Monday, December 19, 2005
And the reaction at that time was quite negative from some people. For example, consider this exchange between Geoff Nunberg and the authors Milyo and Groseclose on the study. It is easy for people to make mistakes on what the study does because it contains not one but two estimates of media bias, and the second one is quite complex -- the authors point out in their response to Nunberg that it "describes a maximum-likelihood estimation technique and it notes a set of random variables that follow a Weibull distribution." People want to skip that part of the analysis because it requires some real education in statistics, and instead focus on criticism of the press from the paper's first, admittedly "back-of-the-envelope" calculation. This reminds me of the discussion of criticisms of Keynesianism -- the critiques are better directed at Keynesians than at Keynes, since the former often do a bad job at explaining him.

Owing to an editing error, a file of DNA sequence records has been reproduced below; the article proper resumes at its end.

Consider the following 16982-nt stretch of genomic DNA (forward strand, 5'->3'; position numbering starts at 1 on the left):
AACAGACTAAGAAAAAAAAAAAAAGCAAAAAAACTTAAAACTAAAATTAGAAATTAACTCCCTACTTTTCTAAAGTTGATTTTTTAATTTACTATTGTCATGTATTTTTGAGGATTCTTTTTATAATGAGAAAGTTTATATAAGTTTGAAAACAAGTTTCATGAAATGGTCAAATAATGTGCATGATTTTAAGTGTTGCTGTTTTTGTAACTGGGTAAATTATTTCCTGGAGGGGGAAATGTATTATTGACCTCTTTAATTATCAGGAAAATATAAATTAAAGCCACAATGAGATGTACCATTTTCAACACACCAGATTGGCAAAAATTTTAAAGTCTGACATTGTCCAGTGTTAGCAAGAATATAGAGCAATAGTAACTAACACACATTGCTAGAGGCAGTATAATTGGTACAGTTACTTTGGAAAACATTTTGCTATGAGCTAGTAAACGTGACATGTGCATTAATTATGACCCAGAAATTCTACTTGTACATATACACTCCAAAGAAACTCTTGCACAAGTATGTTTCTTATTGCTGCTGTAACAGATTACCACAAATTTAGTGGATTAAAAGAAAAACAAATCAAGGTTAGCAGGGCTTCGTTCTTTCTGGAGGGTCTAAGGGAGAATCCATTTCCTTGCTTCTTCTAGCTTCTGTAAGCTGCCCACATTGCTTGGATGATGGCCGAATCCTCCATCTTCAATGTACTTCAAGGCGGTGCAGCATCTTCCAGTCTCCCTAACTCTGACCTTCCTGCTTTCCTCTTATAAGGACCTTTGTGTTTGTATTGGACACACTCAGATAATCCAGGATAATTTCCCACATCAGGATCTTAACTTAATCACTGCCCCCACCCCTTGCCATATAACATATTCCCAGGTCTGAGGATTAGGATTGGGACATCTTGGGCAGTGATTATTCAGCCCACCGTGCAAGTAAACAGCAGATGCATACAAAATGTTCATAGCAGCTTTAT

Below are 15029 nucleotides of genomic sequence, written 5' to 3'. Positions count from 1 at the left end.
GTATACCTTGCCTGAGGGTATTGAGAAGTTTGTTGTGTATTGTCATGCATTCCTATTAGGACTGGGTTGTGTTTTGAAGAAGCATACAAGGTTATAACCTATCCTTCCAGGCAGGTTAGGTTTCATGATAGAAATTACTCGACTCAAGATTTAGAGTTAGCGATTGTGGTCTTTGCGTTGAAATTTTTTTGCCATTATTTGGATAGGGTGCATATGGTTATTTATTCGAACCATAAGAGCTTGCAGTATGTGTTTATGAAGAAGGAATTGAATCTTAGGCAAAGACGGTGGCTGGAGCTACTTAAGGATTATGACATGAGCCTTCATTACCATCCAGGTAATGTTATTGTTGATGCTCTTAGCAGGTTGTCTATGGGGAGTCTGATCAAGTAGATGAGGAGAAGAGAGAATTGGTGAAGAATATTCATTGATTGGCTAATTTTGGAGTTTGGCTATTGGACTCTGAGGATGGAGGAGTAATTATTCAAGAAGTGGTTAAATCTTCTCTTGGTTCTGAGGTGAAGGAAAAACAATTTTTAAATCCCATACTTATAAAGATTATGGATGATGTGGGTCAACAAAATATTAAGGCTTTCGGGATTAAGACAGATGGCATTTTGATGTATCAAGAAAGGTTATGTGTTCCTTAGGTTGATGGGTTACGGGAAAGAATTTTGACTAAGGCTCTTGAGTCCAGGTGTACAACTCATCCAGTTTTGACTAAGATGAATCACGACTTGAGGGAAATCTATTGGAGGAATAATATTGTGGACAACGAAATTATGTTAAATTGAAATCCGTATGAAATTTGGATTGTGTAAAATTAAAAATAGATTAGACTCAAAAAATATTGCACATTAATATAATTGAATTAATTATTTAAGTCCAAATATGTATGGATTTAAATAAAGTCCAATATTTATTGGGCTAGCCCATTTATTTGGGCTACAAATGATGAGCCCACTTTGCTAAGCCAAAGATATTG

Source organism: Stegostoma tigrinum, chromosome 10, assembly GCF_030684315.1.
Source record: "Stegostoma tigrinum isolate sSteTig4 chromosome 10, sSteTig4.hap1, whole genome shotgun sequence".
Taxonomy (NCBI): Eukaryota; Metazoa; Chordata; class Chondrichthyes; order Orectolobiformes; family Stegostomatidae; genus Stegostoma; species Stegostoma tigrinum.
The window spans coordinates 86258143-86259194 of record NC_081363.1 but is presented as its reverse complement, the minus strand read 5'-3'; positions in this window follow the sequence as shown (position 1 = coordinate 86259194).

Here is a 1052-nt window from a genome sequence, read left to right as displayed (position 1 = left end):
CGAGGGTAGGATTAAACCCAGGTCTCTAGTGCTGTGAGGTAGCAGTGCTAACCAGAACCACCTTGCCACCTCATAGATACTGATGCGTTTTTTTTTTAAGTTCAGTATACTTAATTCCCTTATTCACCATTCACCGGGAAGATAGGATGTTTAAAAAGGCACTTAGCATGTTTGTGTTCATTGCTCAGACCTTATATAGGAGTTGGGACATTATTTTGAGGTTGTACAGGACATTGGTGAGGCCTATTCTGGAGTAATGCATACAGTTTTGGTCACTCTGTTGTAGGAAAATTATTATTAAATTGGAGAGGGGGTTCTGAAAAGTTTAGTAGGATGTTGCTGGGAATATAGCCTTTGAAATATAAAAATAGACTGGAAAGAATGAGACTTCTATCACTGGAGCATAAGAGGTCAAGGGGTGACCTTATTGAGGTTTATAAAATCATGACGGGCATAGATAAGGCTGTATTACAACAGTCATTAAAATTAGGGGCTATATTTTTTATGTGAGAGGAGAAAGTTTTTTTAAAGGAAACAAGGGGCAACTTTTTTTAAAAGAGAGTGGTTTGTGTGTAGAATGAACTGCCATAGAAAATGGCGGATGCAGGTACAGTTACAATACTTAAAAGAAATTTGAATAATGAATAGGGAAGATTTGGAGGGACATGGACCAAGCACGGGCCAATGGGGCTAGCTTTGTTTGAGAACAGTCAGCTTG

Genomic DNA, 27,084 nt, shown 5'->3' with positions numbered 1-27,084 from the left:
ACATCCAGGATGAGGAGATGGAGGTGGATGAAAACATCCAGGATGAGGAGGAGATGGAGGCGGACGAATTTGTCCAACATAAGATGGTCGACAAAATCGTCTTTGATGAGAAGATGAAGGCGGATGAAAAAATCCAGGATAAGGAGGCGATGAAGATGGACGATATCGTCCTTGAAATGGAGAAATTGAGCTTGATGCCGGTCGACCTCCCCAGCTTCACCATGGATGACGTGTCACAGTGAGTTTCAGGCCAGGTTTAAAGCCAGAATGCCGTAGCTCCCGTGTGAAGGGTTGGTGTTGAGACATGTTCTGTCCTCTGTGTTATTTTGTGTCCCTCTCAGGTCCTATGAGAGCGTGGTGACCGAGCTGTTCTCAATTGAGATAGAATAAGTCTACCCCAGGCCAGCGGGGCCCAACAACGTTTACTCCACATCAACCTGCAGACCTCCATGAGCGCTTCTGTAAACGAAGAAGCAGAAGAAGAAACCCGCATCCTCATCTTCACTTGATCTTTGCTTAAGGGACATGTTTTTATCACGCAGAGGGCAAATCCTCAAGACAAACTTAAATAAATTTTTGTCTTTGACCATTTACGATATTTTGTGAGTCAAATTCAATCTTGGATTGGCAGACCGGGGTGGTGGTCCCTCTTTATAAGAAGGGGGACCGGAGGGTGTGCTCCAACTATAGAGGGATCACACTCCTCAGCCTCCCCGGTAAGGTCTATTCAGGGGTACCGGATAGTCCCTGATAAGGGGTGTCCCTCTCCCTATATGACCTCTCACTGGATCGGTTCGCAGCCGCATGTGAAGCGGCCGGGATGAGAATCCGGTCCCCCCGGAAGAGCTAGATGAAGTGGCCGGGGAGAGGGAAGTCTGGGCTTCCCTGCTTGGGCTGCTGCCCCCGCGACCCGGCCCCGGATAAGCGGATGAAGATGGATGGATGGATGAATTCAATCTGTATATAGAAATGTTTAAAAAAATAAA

Thus it's worth us understanding that the paper now has been reviewed by peers and is being published in a top-30 professional economics journal. It has taken a year to vet the results and be sure they meet standards. I do not know if QJE requires the authors to provide data for replication of their results, but one can certainly ask the authors.
This looks like the latest version of the paper, coming from Milyo's homepage. I read one that was an earlier draft, and I don't have time to do the comparisons yet.
Categories: economics, politics